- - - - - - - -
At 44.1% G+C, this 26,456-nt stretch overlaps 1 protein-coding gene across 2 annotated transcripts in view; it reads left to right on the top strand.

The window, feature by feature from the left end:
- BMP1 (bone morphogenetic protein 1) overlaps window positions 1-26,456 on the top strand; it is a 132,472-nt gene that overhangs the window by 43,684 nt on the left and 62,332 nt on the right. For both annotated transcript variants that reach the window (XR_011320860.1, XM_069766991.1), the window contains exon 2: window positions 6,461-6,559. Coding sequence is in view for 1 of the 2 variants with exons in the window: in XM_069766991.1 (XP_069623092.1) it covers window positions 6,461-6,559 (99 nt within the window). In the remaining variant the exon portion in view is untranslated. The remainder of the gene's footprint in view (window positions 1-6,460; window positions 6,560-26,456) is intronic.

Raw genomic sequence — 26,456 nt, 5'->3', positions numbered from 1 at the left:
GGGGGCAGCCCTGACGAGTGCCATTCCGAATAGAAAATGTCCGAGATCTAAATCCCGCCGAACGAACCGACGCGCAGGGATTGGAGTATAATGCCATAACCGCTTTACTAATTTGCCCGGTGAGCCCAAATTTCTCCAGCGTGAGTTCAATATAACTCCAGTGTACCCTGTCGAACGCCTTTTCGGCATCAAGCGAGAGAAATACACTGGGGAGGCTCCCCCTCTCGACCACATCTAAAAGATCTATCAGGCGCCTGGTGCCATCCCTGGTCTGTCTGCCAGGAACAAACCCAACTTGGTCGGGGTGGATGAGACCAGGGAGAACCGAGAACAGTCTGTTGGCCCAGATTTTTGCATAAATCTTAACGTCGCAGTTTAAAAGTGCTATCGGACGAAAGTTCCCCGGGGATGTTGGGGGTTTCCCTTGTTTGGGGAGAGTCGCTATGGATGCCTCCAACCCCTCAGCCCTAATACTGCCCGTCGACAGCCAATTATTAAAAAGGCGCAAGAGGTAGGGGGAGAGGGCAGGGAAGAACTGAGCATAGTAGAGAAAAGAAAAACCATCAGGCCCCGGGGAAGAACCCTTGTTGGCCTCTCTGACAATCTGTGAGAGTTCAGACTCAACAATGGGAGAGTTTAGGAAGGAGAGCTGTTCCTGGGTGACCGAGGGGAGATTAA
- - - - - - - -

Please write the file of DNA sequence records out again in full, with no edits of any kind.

At 44.1% G+C, this 26,456-nt stretch overlaps 1 protein-coding gene across 2 annotated transcripts in view; it reads left to right on the top strand.

The window, feature by feature from the left end:
- BMP1 (bone morphogenetic protein 1) overlaps window positions 1-26,456 on the top strand; it is a 132,472-nt gene that overhangs the window by 43,684 nt on the left and 62,332 nt on the right. For both annotated transcript variants that reach the window (XR_011320860.1, XM_069766991.1), the window contains exon 2: window positions 6,461-6,559. Coding sequence is in view for 1 of the 2 variants with exons in the window: in XM_069766991.1 (XP_069623092.1) it covers window positions 6,461-6,559 (99 nt within the window). In the remaining variant the exon portion in view is untranslated. The remainder of the gene's footprint in view (window positions 1-6,460; window positions 6,560-26,456) is intronic.

Raw genomic sequence — 26,456 nt, 5'->3', positions numbered from 1 at the left:
GGGGGCAGCCCTGACGAGTGCCATTCCGAATAGAAAATGTCCGAGATCTAAATCCCGCCGAACGAACCGACGCGCAGGGATTGGAGTATAATGCCATAACCGCTTTACTAATTTGCCCGGTGAGCCCAAATTTCTCCAGCGTGAGTTCAATATAACTCCAGTGTACCCTGTCGAACGCCTTTTCGGCATCAAGCGAGAGAAATACACTGGGGAGGCTCCCCCTCTCGACCACATCTAAAAGATCTATCAGGCGCCTGGTGCCATCCCTGGTCTGTCTGCCAGGAACAAACCCAACTTGGTCGGGGTGGATGAGACCAGGGAGAACCGAGAACAGTCTGTTGGCCCAGATTTTTGCATAAATCTTAACGTCGCAGTTTAAAAGTGCTATCGGACGAAAGTTCCCCGGGGATGTTGGGGGTTTCCCTTGTTTGGGGAGAGTCGCTATGGATGCCTCCAACCCCTCAGCCCTAATACTGCCCGTCGACAGCCAATTATTAAAAAGGCGCAAGAGGTAGGGGGAGAGGGCAGGGAAGAACTGAGCATAGTAGAGAAAAGAAAAACCATCAGGCCCCGGGGAAGAACCCTTGTTGGCCTCTCTGACAATCTGTGAGAGTTCAGACTCAACAATGGGAGAGTTTAGGAAGGAGAGCTGTTCCTGGGTGACCGAGGGGAGATTAA